Defra Secretary Michael Gove said he remains optimistic about the future for UK farming despite a number of high profile farmers quitting the industry due to uncertainty over Brexit.
The Secretary of State was responding to comments made by Yorkshire NFU chairman Rachel Hallos who told today’s (April 30) Health and Harmony consultation event three farmers ‘at the top of their game’ had pulled out of red meat production.
She pointed to a lack of clarity on future trade deals and concerns over how a reduction in farm support might impact on businesses’ obligations to the environment.
“People are coming out of beef and sheep because they cannot see a way forward,” Ms Hallos told the joint NFU/Defra event in Coventry.
When questioned by Farmers Guardian later on this issue, Mr Gove said he ‘preferred to be optimistic about the future’ adding his department’s consultation process had shown the industry was ‘engaged’ and committed to finding new opportunities to grow and sell more, both at home and abroad.
Mr Gove said: “There are particular sectors [under pressure]; hill farmers and those who are affected by the domestic demand for sheep meat being progressively lower over time.
“It is our responsibility in Defra to try to make sure we do everything we can both to ensure the domestic market is there but also to ensure there are new export markets for our high quality produce.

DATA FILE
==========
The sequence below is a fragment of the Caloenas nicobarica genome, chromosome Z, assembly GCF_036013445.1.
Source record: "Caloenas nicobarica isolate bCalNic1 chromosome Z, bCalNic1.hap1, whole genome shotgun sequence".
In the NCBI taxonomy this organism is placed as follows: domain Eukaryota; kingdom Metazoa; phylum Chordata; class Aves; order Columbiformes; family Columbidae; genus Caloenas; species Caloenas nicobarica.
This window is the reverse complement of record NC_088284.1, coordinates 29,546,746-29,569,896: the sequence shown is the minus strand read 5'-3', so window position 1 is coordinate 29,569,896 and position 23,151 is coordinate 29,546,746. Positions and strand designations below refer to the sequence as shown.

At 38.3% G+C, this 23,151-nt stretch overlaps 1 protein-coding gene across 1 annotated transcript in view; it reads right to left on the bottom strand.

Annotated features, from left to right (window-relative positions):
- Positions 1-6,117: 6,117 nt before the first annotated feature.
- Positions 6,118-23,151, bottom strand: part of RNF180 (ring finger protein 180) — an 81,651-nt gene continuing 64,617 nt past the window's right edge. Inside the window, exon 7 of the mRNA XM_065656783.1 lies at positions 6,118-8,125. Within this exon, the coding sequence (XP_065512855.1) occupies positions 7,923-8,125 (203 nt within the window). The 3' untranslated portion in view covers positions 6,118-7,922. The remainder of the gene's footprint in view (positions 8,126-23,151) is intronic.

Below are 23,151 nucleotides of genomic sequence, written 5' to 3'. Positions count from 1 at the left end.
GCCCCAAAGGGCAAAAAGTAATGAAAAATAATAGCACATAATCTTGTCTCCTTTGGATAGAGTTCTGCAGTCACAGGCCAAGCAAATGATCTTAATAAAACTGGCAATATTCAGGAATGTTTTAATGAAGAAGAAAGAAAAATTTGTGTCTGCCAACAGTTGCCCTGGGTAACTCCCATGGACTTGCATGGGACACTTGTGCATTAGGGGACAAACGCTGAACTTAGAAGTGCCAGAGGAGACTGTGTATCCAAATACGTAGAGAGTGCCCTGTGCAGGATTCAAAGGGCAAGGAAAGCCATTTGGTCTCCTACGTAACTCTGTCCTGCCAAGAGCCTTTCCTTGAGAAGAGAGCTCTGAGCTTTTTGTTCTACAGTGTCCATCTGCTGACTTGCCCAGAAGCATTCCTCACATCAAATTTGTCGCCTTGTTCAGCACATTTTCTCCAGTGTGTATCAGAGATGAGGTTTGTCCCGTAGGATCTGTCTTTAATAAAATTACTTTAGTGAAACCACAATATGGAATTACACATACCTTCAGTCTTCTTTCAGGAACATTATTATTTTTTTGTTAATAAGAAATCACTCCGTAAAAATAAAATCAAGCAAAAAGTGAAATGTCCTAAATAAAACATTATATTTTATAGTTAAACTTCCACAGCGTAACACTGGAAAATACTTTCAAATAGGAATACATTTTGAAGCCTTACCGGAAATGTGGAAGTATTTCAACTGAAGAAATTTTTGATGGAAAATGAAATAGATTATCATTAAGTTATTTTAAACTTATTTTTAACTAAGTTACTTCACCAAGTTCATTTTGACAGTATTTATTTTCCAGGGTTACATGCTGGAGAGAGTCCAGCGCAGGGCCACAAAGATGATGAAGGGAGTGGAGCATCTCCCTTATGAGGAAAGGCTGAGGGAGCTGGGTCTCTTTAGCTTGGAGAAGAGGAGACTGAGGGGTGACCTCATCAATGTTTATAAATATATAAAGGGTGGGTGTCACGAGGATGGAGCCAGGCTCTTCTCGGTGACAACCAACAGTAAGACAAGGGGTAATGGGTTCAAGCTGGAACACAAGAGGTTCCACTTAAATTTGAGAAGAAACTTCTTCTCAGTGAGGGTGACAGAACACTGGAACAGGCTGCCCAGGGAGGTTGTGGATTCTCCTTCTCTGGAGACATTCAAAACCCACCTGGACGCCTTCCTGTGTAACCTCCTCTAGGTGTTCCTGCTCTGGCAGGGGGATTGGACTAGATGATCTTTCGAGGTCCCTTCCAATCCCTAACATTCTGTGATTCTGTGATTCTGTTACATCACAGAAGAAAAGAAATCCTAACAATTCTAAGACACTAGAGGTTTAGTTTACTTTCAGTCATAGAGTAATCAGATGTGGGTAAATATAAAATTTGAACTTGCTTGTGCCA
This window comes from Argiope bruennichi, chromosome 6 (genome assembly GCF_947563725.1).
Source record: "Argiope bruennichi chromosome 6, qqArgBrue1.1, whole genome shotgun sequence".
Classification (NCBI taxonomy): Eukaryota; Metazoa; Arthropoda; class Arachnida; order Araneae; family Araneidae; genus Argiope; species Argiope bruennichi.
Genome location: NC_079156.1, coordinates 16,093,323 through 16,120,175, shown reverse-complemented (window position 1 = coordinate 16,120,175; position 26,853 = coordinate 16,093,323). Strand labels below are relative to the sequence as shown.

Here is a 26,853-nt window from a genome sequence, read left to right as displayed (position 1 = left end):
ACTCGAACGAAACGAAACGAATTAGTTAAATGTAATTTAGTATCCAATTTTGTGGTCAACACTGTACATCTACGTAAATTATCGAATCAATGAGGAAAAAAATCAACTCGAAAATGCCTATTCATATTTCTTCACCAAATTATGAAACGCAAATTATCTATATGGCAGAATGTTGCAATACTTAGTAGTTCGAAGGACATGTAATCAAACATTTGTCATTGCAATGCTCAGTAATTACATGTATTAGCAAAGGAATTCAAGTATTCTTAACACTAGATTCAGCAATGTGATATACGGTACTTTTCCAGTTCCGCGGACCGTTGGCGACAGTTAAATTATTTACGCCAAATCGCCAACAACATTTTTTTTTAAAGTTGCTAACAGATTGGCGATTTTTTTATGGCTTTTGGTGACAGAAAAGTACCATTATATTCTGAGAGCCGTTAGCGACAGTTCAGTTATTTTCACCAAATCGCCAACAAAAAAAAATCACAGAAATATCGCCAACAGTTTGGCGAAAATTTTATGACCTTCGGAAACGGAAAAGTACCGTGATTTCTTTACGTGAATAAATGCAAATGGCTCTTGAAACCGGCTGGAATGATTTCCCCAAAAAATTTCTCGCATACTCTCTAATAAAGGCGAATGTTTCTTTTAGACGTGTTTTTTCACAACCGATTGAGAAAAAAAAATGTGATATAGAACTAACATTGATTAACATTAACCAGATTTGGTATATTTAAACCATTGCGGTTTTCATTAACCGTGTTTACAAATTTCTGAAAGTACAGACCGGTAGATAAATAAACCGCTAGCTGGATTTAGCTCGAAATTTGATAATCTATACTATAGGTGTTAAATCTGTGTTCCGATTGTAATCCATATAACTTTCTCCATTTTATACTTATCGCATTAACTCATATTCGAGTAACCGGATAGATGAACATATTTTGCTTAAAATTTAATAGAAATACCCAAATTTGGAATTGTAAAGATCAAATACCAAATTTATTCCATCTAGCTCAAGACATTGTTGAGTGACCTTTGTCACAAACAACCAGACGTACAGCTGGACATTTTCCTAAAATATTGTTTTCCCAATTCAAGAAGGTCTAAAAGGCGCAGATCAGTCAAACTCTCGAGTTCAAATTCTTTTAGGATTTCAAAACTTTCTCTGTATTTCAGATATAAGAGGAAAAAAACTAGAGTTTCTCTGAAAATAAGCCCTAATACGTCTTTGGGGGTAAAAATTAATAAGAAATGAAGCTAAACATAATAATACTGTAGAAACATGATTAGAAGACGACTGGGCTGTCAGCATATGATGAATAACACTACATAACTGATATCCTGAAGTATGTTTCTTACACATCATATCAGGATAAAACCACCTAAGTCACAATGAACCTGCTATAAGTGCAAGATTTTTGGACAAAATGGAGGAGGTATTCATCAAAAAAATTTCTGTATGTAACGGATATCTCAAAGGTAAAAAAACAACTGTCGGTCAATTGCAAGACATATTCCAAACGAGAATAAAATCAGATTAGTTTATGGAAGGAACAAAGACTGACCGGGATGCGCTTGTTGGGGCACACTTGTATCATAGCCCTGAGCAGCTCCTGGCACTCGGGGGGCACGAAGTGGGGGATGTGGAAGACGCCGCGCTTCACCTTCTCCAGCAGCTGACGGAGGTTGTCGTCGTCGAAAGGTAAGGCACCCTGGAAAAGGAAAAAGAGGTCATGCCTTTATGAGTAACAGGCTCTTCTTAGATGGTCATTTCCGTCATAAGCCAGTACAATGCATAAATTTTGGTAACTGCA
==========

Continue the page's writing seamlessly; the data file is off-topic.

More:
“But we always keep under review the support we put in place so that we can have a thriving farm sector.”
Upland producer Richard Tudor, Powys, recently announced he would sell his 120 beef suckler cows and 1,200-strong sheep flock and plans to move into dairy next year.
Paul Williams of Cae Haidd, Llanwrst, Conwy, cited a lack of clarity on future trade deals, declining lamb consumption and poor return from labour invested as reasons behind his imminent departure from sheep production – a move that breaks 150 years of family tradition.
Ms Hallos said another large farmer in Northumberland was also halting sheep production.
Addressing Mr Gove, Yorkshire lowland farmer Rosey Dunn urged caution over targeting support to upland producers at the expense of others, highlighting the ‘integrated’ nature of farming and each sector’s reliance on one another.
Reacting to Defra non-executive board member Ben Goldsmith’s attack on Red Tractor standards, Michael Gove hinted changes could be made to assurance schemes in the future.
‘Red Tractor standards are way too low’ - Read the full interview with Ben Goldsmith here
Mr Gove said: “I think the Red Tractor standards are great, but I also think there is an opportunity - as we leave the European Union - to look at all the labelling we have in order to make sure the high quality produce that British farmers are responsible for gets the recognition it deserves.
“The key thing is to make sure we work with the industry to make sure there is a clearer and better public understanding of the high standards farmers maintain and believe in."
* The Government’s Health and Harmony consultation on the future British agricultural policy closes on May 8. You can have your say here